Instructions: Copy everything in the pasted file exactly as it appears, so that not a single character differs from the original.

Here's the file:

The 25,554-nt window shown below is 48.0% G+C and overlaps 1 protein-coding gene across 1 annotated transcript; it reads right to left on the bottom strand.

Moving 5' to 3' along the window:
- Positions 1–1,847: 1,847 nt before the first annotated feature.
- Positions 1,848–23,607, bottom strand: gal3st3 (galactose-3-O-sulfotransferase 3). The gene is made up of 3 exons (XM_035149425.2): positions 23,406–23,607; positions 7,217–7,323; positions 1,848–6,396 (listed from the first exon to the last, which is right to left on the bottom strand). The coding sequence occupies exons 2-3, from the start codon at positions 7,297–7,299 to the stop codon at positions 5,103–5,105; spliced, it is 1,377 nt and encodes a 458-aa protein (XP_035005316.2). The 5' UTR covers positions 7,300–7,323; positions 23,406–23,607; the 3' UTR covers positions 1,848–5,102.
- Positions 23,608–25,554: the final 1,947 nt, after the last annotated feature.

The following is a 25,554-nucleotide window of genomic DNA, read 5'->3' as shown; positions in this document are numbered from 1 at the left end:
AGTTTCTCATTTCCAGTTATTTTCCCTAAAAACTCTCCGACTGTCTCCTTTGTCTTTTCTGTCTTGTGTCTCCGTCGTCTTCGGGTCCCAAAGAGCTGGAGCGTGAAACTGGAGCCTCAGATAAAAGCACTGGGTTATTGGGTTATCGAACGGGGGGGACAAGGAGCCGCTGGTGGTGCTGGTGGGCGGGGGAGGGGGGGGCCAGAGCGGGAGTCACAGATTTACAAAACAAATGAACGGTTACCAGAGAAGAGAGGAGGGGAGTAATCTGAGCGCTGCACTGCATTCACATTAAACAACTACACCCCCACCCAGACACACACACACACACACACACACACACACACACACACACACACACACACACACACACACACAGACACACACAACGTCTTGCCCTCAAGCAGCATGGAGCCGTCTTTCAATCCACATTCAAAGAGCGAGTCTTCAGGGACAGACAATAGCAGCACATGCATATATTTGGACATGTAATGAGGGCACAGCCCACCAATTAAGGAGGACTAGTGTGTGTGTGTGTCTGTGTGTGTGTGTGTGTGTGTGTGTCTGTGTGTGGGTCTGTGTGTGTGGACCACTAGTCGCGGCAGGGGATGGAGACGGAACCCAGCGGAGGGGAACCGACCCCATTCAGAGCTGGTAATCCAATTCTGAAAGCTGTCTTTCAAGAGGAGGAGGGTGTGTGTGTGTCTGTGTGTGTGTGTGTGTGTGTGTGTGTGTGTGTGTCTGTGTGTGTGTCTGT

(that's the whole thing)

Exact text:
The 25,554-nt window shown below is 48.0% G+C and overlaps 1 protein-coding gene across 1 annotated transcript; it reads right to left on the bottom strand.

Moving 5' to 3' along the window:
- Positions 1–1,847: 1,847 nt before the first annotated feature.
- Positions 1,848–23,607, bottom strand: gal3st3 (galactose-3-O-sulfotransferase 3). The gene is made up of 3 exons (XM_035149425.2): positions 23,406–23,607; positions 7,217–7,323; positions 1,848–6,396 (listed from the first exon to the last, which is right to left on the bottom strand). The coding sequence occupies exons 2-3, from the start codon at positions 7,297–7,299 to the stop codon at positions 5,103–5,105; spliced, it is 1,377 nt and encodes a 458-aa protein (XP_035005316.2). The 5' UTR covers positions 7,300–7,323; positions 23,406–23,607; the 3' UTR covers positions 1,848–5,102.
- Positions 23,608–25,554: the final 1,947 nt, after the last annotated feature.

The following is a 25,554-nucleotide window of genomic DNA, read 5'->3' as shown; positions in this document are numbered from 1 at the left end:
AGTTTCTCATTTCCAGTTATTTTCCCTAAAAACTCTCCGACTGTCTCCTTTGTCTTTTCTGTCTTGTGTCTCCGTCGTCTTCGGGTCCCAAAGAGCTGGAGCGTGAAACTGGAGCCTCAGATAAAAGCACTGGGTTATTGGGTTATCGAACGGGGGGGACAAGGAGCCGCTGGTGGTGCTGGTGGGCGGGGGAGGGGGGGGCCAGAGCGGGAGTCACAGATTTACAAAACAAATGAACGGTTACCAGAGAAGAGAGGAGGGGAGTAATCTGAGCGCTGCACTGCATTCACATTAAACAACTACACCCCCACCCAGACACACACACACACACACACACACACACACACACACACACACACACACACACACACACACACAGACACACACAACGTCTTGCCCTCAAGCAGCATGGAGCCGTCTTTCAATCCACATTCAAAGAGCGAGTCTTCAGGGACAGACAATAGCAGCACATGCATATATTTGGACATGTAATGAGGGCACAGCCCACCAATTAAGGAGGACTAGTGTGTGTGTGTGTCTGTGTGTGTGTGTGTGTGTGTGTGTCTGTGTGTGGGTCTGTGTGTGTGGACCACTAGTCGCGGCAGGGGATGGAGACGGAACCCAGCGGAGGGGAACCGACCCCATTCAGAGCTGGTAATCCAATTCTGAAAGCTGTCTTTCAAGAGGAGGAGGGTGTGTGTGTGTCTGTGTGTGTGTGTGTGTGTGTGTGTGTGTGTGTGTCTGTGTGTGTGTCTGT